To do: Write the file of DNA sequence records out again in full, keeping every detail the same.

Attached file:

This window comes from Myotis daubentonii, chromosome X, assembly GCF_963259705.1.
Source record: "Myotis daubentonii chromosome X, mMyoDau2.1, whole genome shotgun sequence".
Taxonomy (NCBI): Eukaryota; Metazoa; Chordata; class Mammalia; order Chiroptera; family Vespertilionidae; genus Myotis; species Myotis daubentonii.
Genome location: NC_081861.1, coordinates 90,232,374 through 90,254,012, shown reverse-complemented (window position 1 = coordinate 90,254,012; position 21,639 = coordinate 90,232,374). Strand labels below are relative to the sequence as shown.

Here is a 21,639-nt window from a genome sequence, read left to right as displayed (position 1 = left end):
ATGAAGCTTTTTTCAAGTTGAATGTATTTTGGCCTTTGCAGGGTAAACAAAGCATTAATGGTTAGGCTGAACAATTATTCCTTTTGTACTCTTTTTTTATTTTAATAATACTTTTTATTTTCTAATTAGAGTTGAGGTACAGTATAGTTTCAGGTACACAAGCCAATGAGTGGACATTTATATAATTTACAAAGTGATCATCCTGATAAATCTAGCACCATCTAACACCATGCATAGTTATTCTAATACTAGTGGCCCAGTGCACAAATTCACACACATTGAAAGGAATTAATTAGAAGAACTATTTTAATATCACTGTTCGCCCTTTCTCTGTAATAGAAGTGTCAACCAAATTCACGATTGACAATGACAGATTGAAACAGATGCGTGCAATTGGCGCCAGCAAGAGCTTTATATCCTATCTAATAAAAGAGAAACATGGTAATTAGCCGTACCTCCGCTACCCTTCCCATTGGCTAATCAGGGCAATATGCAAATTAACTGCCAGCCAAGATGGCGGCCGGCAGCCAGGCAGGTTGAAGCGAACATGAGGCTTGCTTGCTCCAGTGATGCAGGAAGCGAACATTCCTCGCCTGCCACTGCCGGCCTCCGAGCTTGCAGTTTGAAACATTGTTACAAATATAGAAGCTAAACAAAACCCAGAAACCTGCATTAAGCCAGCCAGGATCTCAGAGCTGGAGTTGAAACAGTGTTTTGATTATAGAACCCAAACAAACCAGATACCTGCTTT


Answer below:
This window comes from Myotis daubentonii, chromosome X, assembly GCF_963259705.1.
Source record: "Myotis daubentonii chromosome X, mMyoDau2.1, whole genome shotgun sequence".
Taxonomy (NCBI): Eukaryota; Metazoa; Chordata; class Mammalia; order Chiroptera; family Vespertilionidae; genus Myotis; species Myotis daubentonii.
Genome location: NC_081861.1, coordinates 90,232,374 through 90,254,012, shown reverse-complemented (window position 1 = coordinate 90,254,012; position 21,639 = coordinate 90,232,374). Strand labels below are relative to the sequence as shown.

Here is a 21,639-nt window from a genome sequence, read left to right as displayed (position 1 = left end):
ATGAAGCTTTTTTCAAGTTGAATGTATTTTGGCCTTTGCAGGGTAAACAAAGCATTAATGGTTAGGCTGAACAATTATTCCTTTTGTACTCTTTTTTTATTTTAATAATACTTTTTATTTTCTAATTAGAGTTGAGGTACAGTATAGTTTCAGGTACACAAGCCAATGAGTGGACATTTATATAATTTACAAAGTGATCATCCTGATAAATCTAGCACCATCTAACACCATGCATAGTTATTCTAATACTAGTGGCCCAGTGCACAAATTCACACACATTGAAAGGAATTAATTAGAAGAACTATTTTAATATCACTGTTCGCCCTTTCTCTGTAATAGAAGTGTCAACCAAATTCACGATTGACAATGACAGATTGAAACAGATGCGTGCAATTGGCGCCAGCAAGAGCTTTATATCCTATCTAATAAAAGAGAAACATGGTAATTAGCCGTACCTCCGCTACCCTTCCCATTGGCTAATCAGGGCAATATGCAAATTAACTGCCAGCCAAGATGGCGGCCGGCAGCCAGGCAGGTTGAAGCGAACATGAGGCTTGCTTGCTCCAGTGATGCAGGAAGCGAACATTCCTCGCCTGCCACTGCCGGCCTCCGAGCTTGCAGTTTGAAACATTGTTACAAATATAGAAGCTAAACAAAACCCAGAAACCTGCATTAAGCCAGCCAGGATCTCAGAGCTGGAGTTGAAACAGTGTTTTGATTATAGAACCCAAACAAACCAGATACCTGCTTT